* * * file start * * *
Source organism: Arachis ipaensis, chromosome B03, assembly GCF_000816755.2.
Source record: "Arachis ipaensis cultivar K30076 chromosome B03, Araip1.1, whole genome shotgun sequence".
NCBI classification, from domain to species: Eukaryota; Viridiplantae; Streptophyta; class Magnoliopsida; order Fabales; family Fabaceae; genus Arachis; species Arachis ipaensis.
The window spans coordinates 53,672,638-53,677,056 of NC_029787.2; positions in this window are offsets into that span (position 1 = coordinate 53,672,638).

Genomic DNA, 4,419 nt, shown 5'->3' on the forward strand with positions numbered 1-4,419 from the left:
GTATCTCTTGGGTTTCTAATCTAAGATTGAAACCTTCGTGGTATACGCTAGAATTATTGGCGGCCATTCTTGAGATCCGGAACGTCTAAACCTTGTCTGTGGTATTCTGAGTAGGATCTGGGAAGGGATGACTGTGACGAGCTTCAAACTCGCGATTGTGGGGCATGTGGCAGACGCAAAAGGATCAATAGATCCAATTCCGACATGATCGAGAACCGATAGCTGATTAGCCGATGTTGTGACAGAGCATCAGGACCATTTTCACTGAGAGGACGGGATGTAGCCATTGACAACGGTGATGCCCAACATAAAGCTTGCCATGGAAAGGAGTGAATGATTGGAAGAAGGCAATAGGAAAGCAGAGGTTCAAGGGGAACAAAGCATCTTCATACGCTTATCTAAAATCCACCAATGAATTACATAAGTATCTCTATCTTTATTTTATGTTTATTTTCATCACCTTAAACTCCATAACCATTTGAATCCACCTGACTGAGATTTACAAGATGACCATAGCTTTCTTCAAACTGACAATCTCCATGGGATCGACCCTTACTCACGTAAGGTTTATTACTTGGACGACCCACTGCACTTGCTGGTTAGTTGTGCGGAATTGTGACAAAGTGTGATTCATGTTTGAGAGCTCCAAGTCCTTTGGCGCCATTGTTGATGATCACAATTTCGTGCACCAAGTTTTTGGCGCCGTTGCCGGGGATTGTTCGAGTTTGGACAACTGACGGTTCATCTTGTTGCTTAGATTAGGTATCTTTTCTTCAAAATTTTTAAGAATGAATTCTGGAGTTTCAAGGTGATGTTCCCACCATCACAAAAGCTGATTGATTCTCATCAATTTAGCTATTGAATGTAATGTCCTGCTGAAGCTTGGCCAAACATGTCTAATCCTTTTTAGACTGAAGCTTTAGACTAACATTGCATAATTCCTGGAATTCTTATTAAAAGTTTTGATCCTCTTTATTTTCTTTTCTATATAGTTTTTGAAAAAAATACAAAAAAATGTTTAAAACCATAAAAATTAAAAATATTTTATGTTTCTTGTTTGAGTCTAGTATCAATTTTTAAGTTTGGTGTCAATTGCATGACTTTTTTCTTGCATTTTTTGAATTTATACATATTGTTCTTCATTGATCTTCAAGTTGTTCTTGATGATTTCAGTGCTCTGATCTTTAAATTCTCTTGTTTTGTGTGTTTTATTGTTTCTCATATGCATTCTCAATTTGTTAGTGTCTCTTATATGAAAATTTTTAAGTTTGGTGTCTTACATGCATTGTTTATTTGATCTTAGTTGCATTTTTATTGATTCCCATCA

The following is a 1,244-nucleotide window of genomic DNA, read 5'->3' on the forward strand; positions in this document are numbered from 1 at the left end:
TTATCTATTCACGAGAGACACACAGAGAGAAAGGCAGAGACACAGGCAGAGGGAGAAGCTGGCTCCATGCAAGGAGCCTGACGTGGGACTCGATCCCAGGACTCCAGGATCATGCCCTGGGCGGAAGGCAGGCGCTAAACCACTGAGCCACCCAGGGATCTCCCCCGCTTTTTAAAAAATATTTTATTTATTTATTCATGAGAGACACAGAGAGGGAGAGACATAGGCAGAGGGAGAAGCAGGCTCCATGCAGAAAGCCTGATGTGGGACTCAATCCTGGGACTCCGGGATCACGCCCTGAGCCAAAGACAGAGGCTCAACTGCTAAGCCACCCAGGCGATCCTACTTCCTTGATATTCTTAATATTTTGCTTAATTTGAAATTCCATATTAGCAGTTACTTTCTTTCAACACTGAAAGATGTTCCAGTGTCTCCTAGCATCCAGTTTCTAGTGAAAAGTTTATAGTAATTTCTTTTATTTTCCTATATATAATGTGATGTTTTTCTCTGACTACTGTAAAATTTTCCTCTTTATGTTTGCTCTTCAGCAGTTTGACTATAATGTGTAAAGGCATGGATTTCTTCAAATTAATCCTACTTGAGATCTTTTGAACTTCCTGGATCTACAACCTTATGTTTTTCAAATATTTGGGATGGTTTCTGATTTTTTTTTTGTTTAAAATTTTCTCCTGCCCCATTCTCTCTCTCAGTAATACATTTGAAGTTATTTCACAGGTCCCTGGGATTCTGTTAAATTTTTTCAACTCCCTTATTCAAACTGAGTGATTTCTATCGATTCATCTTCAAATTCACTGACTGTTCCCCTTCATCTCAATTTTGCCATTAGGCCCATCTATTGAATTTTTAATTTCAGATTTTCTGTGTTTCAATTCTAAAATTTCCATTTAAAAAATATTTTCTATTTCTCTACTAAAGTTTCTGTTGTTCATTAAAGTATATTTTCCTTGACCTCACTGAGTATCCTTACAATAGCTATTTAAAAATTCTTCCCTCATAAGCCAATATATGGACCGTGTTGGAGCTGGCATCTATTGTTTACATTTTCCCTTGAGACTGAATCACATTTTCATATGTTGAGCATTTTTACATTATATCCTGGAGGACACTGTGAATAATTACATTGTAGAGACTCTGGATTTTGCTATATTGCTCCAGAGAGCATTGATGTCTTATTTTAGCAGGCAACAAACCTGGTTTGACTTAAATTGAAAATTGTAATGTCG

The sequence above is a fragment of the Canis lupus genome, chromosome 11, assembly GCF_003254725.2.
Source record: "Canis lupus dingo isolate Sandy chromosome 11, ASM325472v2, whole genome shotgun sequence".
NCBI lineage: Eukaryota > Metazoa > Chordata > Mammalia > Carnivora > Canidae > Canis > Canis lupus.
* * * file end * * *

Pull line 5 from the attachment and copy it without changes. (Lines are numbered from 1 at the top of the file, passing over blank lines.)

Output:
Genomic DNA, 4,419 nt, shown 5'->3' on the forward strand with positions numbered 1-4,419 from the left: